SVODs Amping Up Use Of YouTube, Facebook; Trailers Being Mixed With Other Formats

Leading subscriber-driven streaming services have been increasing their use of YouTube and Facebook as promotional platforms for years now.

But their use of the platforms has amped up as they have sought to capitalize on sheltering-at-home consumers’ expanded streaming time, according to data in a new report by social video analytics platform Tubular Labs.

The services that showed the largest growth in total YouTube views — owned and earned — during this year’s first half, as compared to same period in 2019, are shown above. (Note that Quibi and HBO Max had not been launched as of last year’s first half — the former launched on April 6 and the latter on May 27 of this year — although the report seems to imply that they were using YouTube for promotion to some degree a year prior to their launches.)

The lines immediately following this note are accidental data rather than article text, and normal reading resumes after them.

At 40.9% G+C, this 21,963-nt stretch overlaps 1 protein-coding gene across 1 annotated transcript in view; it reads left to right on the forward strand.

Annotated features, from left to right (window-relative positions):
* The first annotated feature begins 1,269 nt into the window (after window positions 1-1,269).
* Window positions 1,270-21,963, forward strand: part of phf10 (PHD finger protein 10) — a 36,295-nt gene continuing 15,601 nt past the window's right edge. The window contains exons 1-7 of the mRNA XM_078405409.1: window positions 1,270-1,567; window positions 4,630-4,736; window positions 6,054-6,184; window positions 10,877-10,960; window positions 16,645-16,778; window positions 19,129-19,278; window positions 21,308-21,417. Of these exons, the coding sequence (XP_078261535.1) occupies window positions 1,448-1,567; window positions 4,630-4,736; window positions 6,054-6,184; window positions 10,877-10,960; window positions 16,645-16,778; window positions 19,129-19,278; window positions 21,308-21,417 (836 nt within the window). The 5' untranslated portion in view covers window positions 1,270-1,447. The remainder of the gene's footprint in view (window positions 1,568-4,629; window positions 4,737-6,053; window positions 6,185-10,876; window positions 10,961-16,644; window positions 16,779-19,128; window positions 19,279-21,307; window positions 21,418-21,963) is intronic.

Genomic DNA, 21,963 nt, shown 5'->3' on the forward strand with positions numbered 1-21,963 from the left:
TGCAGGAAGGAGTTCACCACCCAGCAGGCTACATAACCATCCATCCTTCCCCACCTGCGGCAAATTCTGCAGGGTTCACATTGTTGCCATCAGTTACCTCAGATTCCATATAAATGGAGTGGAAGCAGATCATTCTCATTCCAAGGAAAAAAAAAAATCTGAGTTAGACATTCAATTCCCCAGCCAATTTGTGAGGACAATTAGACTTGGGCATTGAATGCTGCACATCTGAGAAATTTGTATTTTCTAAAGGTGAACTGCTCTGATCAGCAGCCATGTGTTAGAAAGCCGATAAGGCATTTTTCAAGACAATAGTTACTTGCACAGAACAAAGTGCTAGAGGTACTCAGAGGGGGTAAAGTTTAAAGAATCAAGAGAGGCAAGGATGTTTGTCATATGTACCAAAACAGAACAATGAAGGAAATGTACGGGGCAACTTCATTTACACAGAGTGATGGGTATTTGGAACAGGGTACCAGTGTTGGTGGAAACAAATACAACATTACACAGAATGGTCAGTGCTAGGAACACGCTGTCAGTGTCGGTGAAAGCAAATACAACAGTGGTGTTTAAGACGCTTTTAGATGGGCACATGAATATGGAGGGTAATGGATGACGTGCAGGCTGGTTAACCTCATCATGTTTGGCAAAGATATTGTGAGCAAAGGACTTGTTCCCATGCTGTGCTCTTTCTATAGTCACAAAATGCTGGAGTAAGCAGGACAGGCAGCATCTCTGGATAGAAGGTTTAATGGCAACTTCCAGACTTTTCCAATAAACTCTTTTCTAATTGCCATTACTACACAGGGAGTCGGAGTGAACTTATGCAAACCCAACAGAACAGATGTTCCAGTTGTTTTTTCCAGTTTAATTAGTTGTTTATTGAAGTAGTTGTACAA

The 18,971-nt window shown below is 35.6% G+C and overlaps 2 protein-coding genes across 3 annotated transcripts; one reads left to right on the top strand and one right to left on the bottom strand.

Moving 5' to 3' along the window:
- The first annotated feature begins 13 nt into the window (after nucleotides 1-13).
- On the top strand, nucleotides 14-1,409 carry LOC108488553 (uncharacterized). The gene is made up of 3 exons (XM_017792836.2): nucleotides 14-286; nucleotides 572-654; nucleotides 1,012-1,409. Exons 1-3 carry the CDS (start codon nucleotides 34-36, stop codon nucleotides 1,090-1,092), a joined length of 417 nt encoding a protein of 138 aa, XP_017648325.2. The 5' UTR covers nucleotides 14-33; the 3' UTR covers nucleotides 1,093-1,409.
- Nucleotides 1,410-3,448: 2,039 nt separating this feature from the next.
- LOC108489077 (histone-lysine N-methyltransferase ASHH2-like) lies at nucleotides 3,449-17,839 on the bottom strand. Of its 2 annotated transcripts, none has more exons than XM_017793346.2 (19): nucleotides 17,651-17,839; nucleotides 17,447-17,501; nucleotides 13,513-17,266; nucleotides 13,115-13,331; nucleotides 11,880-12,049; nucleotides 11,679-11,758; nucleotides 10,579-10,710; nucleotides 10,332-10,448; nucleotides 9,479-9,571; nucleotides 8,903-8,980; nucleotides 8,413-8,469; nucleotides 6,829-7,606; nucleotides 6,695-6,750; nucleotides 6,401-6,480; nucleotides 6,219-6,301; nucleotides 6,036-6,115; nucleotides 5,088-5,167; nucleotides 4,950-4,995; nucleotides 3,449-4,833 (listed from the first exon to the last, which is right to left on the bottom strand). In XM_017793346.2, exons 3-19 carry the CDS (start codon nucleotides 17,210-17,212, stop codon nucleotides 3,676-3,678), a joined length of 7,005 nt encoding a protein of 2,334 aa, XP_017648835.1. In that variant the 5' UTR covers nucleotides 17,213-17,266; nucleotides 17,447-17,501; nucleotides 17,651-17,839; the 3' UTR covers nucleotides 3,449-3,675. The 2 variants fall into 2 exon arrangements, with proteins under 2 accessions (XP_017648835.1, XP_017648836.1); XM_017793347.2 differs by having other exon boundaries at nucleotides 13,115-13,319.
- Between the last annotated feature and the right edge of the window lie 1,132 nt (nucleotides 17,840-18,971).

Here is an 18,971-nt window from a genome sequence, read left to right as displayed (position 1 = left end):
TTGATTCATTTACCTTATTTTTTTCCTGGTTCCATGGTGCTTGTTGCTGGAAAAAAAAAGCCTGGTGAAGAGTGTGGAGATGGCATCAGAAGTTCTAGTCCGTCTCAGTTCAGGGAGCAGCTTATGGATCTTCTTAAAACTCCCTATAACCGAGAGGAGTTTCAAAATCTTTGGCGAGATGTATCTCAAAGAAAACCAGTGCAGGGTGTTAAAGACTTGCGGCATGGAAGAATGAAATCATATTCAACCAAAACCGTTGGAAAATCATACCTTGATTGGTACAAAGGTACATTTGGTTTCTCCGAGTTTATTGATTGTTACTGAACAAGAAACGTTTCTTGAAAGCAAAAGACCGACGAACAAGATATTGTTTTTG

And here are the services that showed the largest growth in total Facebook views during this year’s first half versus the year-ago half (in this case, Disney+ as well as HBO Max were presumably doing pre-launch promotion): 


Most interestingly, the report sheds light on what formats some of the SVODs are using on the two social platforms, based on year-to-date data through May.

Here are SVOD format profiles for YouTube: 


 And here are profiles for Facebook:


As you can see, on YouTube, Netflix and Amazon Prime Video are using a similar mix of trailers with some music videos, shoulder content, and either snippets from comedians’ shows (e.g., the “Netflix is a Joke” video series) or compilations.

Disney+, in contrast, has been relying heavily on compilations — not a surprising choice, given the iconic nature and instant-recognition factor of many of the family titles in its huge library.

Quibi, on the other hand, has been running mostly commercials, with some trailers, perhaps reflecting the need to clarify its brand-new, short-form (and originally mobile-only) concept over focusing on content, at this stage.

On Facebook, Netflix, Disney+, Hulu and particularly Amazon Prime rely heavily on trailers.

As with YouTube, Disney has a big compilations component.

Netflix and Hulu both mix in significant scenes from shows, and some shoulder content. And Amazon shows the largest number of music/dance scenes among these four.

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